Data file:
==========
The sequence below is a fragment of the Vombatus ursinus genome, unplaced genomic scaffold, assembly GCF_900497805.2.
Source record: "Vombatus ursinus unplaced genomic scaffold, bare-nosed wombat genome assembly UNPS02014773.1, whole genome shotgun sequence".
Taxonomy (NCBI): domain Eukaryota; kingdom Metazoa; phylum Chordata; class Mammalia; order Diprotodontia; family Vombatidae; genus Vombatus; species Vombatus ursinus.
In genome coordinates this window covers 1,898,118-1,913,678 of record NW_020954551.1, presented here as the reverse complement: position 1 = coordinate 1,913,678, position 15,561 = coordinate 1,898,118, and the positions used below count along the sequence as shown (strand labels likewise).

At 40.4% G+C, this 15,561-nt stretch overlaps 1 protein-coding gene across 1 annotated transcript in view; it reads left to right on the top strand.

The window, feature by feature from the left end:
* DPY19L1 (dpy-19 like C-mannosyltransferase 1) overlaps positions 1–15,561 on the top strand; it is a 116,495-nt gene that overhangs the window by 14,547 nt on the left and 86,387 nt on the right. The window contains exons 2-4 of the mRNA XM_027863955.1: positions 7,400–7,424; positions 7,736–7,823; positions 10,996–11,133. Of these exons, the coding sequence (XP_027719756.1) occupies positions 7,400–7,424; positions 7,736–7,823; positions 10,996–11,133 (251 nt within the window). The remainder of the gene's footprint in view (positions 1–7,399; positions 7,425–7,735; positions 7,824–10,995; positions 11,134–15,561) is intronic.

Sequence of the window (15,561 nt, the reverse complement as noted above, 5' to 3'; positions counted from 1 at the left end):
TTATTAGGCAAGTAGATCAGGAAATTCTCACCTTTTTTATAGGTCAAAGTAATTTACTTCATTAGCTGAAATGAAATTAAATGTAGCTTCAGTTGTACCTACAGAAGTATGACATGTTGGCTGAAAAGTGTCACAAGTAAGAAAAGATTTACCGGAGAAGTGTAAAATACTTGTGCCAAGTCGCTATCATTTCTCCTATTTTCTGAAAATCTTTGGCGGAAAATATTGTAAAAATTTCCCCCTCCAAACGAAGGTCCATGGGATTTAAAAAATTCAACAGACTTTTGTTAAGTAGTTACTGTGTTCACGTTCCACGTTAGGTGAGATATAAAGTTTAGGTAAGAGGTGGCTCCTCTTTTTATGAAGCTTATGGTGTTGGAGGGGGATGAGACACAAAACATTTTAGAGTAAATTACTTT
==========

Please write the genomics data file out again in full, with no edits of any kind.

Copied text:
The sequence below is a fragment of the Vombatus ursinus genome, unplaced genomic scaffold, assembly GCF_900497805.2.
Source record: "Vombatus ursinus unplaced genomic scaffold, bare-nosed wombat genome assembly UNPS02014773.1, whole genome shotgun sequence".
Taxonomy (NCBI): domain Eukaryota; kingdom Metazoa; phylum Chordata; class Mammalia; order Diprotodontia; family Vombatidae; genus Vombatus; species Vombatus ursinus.
In genome coordinates this window covers 1,898,118-1,913,678 of record NW_020954551.1, presented here as the reverse complement: position 1 = coordinate 1,913,678, position 15,561 = coordinate 1,898,118, and the positions used below count along the sequence as shown (strand labels likewise).

At 40.4% G+C, this 15,561-nt stretch overlaps 1 protein-coding gene across 1 annotated transcript in view; it reads left to right on the top strand.

The window, feature by feature from the left end:
* DPY19L1 (dpy-19 like C-mannosyltransferase 1) overlaps positions 1–15,561 on the top strand; it is a 116,495-nt gene that overhangs the window by 14,547 nt on the left and 86,387 nt on the right. The window contains exons 2-4 of the mRNA XM_027863955.1: positions 7,400–7,424; positions 7,736–7,823; positions 10,996–11,133. Of these exons, the coding sequence (XP_027719756.1) occupies positions 7,400–7,424; positions 7,736–7,823; positions 10,996–11,133 (251 nt within the window). The remainder of the gene's footprint in view (positions 1–7,399; positions 7,425–7,735; positions 7,824–10,995; positions 11,134–15,561) is intronic.

Sequence of the window (15,561 nt, the reverse complement as noted above, 5' to 3'; positions counted from 1 at the left end):
TTATTAGGCAAGTAGATCAGGAAATTCTCACCTTTTTTATAGGTCAAAGTAATTTACTTCATTAGCTGAAATGAAATTAAATGTAGCTTCAGTTGTACCTACAGAAGTATGACATGTTGGCTGAAAAGTGTCACAAGTAAGAAAAGATTTACCGGAGAAGTGTAAAATACTTGTGCCAAGTCGCTATCATTTCTCCTATTTTCTGAAAATCTTTGGCGGAAAATATTGTAAAAATTTCCCCCTCCAAACGAAGGTCCATGGGATTTAAAAAATTCAACAGACTTTTGTTAAGTAGTTACTGTGTTCACGTTCCACGTTAGGTGAGATATAAAGTTTAGGTAAGAGGTGGCTCCTCTTTTTATGAAGCTTATGGTGTTGGAGGGGGATGAGACACAAAACATTTTAGAGTAAATTACTTT